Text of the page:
For Emma and Kaya Pehringer, produce judging was something of a calling – literally.
“Three years ago, we received a call from (4-H educator) Jim Dawson telling us that the produce judging team had lost two of its members at the last minute,” said 12-year-old Emma. “He asked if we could jump in, and we did, even though we didn’t know what we were doing. All these years later, we are still doing it and loving it.”
With years of experience under their belts, the Pehringers led their produce judging teams to the upper echelon of excellence during the 4-H Showcase Showdown held in Laramie in late June. Both teams placed third in their respective divisions and were just points away from taking second place.
Showcase Showdown is an annual 4-H event that offers opportunities for students to display a range of skills, including horse judging, cake decorating, cooking and, of course, produce judging. Twenty Wyoming teams participated in the produce judging event this year, including two teams from Johnson County. The team of Emma Pehringer, Erin Houseman and Maddie Ann Ludwig was one of 14 teams in the junior division, while a team composed of Kaya Pehringer and Cassie and Sydney Downare was one of six teams in the senior division.
There are two main sections to the produce judging competition, according to the Downares. The first is the ID line in which students have to identify a variety of fruits, vegetables and herbs. Later, students are asked to look at four plates topped with the same type of fruit or vegetable and rank the produce based on quality.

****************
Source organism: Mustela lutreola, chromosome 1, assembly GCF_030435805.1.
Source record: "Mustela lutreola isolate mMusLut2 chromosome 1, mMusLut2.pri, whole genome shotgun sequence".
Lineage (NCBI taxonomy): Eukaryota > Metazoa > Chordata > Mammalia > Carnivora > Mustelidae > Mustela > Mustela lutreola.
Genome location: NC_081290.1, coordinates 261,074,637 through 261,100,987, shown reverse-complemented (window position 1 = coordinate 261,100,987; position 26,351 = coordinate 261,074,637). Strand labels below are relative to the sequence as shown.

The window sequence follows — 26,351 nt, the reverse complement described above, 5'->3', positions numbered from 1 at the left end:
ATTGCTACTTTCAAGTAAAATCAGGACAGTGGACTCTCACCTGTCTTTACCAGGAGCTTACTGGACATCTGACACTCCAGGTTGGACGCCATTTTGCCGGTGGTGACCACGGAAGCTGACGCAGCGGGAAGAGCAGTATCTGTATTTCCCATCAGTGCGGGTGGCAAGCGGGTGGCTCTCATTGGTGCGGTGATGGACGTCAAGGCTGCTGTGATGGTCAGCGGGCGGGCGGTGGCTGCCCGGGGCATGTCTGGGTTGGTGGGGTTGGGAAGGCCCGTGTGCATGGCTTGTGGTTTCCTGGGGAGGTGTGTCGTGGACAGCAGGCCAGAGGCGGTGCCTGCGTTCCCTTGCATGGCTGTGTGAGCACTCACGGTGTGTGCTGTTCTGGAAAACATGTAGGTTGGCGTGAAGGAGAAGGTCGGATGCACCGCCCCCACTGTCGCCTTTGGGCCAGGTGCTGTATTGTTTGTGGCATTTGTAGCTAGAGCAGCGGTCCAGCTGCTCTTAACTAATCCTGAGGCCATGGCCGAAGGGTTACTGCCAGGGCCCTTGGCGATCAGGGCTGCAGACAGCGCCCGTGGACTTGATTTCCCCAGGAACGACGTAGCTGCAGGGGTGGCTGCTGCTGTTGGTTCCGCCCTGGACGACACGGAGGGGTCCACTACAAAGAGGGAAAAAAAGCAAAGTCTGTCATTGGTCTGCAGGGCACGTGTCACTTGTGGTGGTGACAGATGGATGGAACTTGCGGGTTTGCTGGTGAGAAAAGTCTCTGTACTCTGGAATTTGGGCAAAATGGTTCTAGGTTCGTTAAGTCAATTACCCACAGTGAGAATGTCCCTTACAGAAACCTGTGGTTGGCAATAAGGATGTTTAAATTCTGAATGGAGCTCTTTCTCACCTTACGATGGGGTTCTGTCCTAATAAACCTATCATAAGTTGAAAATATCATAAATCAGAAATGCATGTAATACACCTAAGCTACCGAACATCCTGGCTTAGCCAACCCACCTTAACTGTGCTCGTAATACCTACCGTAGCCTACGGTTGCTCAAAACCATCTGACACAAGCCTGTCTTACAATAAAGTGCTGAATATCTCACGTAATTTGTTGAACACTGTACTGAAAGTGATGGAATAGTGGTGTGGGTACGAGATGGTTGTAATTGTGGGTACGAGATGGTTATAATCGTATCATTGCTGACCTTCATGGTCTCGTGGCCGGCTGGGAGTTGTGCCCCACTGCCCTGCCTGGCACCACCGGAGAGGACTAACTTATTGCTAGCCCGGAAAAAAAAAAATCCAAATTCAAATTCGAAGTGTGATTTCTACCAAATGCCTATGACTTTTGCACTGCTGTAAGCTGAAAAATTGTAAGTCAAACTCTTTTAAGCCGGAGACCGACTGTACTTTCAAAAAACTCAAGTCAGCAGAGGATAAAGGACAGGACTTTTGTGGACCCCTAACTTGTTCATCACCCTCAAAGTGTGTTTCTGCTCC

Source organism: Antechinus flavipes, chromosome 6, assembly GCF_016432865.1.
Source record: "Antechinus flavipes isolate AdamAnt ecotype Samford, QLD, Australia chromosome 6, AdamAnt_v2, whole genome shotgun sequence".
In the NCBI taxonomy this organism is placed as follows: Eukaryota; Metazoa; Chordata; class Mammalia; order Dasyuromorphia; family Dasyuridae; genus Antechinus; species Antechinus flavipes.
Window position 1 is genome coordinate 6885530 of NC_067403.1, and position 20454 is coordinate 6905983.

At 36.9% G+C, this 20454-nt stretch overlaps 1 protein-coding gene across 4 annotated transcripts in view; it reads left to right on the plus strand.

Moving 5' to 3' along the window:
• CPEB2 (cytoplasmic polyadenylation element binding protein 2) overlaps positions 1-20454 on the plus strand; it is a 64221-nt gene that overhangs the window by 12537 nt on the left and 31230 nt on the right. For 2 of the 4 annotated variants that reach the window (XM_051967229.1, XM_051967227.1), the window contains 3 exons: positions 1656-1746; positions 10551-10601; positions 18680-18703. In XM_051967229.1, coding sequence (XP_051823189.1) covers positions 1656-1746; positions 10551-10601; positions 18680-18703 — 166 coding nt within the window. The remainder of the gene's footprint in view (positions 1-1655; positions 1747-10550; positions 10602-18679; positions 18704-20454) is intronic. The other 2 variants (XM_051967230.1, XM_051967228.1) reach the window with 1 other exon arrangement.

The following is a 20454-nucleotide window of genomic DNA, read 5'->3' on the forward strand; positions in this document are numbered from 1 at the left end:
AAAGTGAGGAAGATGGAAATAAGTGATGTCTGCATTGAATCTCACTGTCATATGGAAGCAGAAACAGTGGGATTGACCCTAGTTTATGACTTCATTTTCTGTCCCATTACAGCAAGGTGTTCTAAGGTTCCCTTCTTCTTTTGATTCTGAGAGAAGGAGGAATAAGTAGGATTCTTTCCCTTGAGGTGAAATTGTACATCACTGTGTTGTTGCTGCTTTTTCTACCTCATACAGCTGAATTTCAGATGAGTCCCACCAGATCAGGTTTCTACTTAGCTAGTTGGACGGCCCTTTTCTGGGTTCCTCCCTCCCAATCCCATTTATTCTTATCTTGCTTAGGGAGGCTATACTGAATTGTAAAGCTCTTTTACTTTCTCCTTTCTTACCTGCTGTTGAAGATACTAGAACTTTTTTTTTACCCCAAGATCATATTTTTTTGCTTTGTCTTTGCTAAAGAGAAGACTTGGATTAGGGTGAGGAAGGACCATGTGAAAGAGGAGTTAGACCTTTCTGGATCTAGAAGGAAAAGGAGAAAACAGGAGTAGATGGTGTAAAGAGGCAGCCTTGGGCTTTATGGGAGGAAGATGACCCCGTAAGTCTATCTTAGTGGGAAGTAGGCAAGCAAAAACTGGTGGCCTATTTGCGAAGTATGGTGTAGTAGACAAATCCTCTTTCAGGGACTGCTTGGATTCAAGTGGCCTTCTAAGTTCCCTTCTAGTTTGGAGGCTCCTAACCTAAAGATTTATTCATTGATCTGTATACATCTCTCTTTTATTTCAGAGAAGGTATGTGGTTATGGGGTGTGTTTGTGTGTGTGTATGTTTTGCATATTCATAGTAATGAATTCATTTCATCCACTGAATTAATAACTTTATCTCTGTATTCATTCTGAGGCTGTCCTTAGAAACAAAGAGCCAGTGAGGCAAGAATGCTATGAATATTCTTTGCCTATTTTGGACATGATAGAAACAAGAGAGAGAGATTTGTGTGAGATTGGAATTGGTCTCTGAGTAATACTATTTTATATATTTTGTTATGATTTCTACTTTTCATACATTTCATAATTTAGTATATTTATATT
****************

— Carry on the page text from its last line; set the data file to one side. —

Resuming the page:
The ranking is the most difficult part of the competition, according to 16-year-old Sydney Downare.
“Ranking is the hardest because everybody on the team has a different opinion about how things should be ranked,” Sydney said. “But the ID line is definite and straightforward: It’s usually pretty obvious what you’re looking at.”
While ranking proves challenging, there are certain things you can look for to make the process easier, according to Sydney.
“You’re looking at the shape and size but also the amount of food you could get off of a certain piece of produce,” Sydney said. “For example, a beautiful large apple with a bruise on it is going to be ranked lower than a smaller apple with no bruise because that bruise affects how much of the apple you are able to eat.”
In addition to ranking the produce, students have to explain why they ranked things the way they did. This proved a little nerve-wracking for Cassie.
“I’m kind of a shy person naturally, but produce judging has really given me a lot of confidence when it comes to talking to people,” Cassie said.
While Cassie said she grew as a public speaker, Ludwig said that produce judging taught her about time management.
“One thing you learn early on is that you only have a certain amount of time when ranking each class,” Ludwig said. “So you have to make the best use of the little time you have.”
Public speaking and time management are just a few of the valuable skills that the girls have acquired while produce judging, according to Emma.
“I think it’s good to know what to look for in fruit and vegetables,” Emma said. “After all, who wants to eat a cruddy piece of fruit?”